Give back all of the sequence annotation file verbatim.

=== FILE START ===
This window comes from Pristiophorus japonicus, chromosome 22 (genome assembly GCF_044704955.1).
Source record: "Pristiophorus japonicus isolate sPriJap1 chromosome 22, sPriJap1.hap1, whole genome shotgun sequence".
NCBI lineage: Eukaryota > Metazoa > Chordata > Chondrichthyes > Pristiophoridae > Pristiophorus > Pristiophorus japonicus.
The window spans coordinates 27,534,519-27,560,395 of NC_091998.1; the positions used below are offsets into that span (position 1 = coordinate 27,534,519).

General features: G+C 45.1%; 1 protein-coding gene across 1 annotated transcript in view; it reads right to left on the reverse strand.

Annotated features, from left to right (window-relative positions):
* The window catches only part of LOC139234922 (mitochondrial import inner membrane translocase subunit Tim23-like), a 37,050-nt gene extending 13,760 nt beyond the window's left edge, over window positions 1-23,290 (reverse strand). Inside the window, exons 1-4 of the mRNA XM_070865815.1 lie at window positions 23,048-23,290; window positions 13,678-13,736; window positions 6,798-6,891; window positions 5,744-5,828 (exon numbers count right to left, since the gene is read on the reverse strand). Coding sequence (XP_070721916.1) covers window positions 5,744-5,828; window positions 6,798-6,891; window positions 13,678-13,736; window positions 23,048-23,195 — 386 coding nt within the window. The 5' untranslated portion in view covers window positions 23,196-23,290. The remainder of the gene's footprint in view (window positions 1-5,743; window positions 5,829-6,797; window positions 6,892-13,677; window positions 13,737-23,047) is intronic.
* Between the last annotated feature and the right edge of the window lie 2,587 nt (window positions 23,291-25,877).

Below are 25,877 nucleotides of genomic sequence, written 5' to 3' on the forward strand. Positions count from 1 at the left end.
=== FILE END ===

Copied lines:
This window comes from Pristiophorus japonicus, chromosome 22 (genome assembly GCF_044704955.1).
Source record: "Pristiophorus japonicus isolate sPriJap1 chromosome 22, sPriJap1.hap1, whole genome shotgun sequence".
NCBI lineage: Eukaryota > Metazoa > Chordata > Chondrichthyes > Pristiophoridae > Pristiophorus > Pristiophorus japonicus.
The window spans coordinates 27,534,519-27,560,395 of NC_091998.1; the positions used below are offsets into that span (position 1 = coordinate 27,534,519).

General features: G+C 45.1%; 1 protein-coding gene across 1 annotated transcript in view; it reads right to left on the reverse strand.

Annotated features, from left to right (window-relative positions):
* The window catches only part of LOC139234922 (mitochondrial import inner membrane translocase subunit Tim23-like), a 37,050-nt gene extending 13,760 nt beyond the window's left edge, over window positions 1-23,290 (reverse strand). Inside the window, exons 1-4 of the mRNA XM_070865815.1 lie at window positions 23,048-23,290; window positions 13,678-13,736; window positions 6,798-6,891; window positions 5,744-5,828 (exon numbers count right to left, since the gene is read on the reverse strand). Coding sequence (XP_070721916.1) covers window positions 5,744-5,828; window positions 6,798-6,891; window positions 13,678-13,736; window positions 23,048-23,195 — 386 coding nt within the window. The 5' untranslated portion in view covers window positions 23,196-23,290. The remainder of the gene's footprint in view (window positions 1-5,743; window positions 5,829-6,797; window positions 6,892-13,677; window positions 13,737-23,047) is intronic.
* Between the last annotated feature and the right edge of the window lie 2,587 nt (window positions 23,291-25,877).

Below are 25,877 nucleotides of genomic sequence, written 5' to 3' on the forward strand. Positions count from 1 at the left end.